The study's findings suggest that redshirting parents are mostly concerned about their child's position relative to the other children in their classes. In communities where redshirting is common, there can be a large gap between the oldest and youngest students in a class. Parents whose children have birthdays close to the cut-off date for enrollment often would rather wait a year to enroll, so their child becomes among the oldest rather than youngest child in the group.

Bassok's current research is looking at whether or not the perception is true that the academic rigor of kindergarten is increasing, which she hopes will add more insight into the practice of redshirting.

Explore further: Computer games give a boost to English

add to favorites email to friend print save as pdf

Related Stories

Instruction expert to parents: Don’t delay school entry

Jan 30, 2008

If you have reservations about whether your son or daughter is ready for kindergarten, you're not alone. Many parents agonize over concerns that their child might be among the youngest or smallest in the class. They often ...

Study: Kindergarten friendships matter, especially for boys

Nov 29, 2011

High-quality friendships in kindergarten may mean that boys will have fewer behavior problems and better social skills in first and third grades, said Nancy McElwain, a University of Illinois associate professor of human ...

Benefits of preschool vary by family income

Nov 16, 2010

State-funded preschool programs have historically enrolled low-income children, aiming to help them start school on a footing closer to nonpoor youngsters. Today, more and more states are expanding access to preschool programs, ...

Lifelong payoff for attentive kindergarten kids

Jan 30, 2012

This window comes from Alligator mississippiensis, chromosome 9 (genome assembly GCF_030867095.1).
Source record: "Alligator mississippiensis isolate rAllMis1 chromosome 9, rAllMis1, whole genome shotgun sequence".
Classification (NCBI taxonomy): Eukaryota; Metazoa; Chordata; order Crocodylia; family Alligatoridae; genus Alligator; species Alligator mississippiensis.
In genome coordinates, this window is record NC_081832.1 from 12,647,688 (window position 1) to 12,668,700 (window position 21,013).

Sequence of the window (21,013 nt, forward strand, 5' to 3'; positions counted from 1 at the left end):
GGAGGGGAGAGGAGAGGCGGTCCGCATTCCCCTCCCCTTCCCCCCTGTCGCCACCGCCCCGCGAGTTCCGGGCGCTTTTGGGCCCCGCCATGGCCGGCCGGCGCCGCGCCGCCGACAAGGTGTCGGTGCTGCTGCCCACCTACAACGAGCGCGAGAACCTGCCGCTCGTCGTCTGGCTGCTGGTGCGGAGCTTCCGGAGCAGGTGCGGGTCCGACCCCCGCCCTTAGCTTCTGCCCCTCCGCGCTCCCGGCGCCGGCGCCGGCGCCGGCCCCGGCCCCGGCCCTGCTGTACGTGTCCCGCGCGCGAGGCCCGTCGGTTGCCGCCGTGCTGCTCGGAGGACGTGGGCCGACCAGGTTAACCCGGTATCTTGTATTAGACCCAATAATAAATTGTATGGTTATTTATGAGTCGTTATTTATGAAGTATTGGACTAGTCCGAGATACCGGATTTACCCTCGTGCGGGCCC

Attentiveness in kindergarten accurately predicts the development of "work-oriented" skills in school children, according to a new study published by Dr. Linda Pagani, a professor and researcher at the University of Montreal ...

Recommended for you

Precarious work schedules common among younger workers

4 hours ago

One wish many workers may have this Labor Day is for more control and predictability of their work schedules. A new report finds that unpredictability is widespread in many workers' schedules—one reason ...

Girls got game

5 hours ago

Debi Taylor has worked in everything from construction development to IT, and is well and truly socialised into male-dominated workplaces. So when she found herself the only female in her game development ...

Computer games give a boost to English

21 hours ago

If you want to make a mark in the world of computer games you had better have a good English vocabulary. It has now also been scientifically proven that someone who is good at computer games has a larger ...

Saddam Hussein—a sincere dictator?

Aug 28, 2014

Are political speeches manipulative and strategic? They could be – when politicians say one thing in public, and privately believe something else, political scientists say. Saddam Hussein's legacy of recording private discussions ...

User comments : 0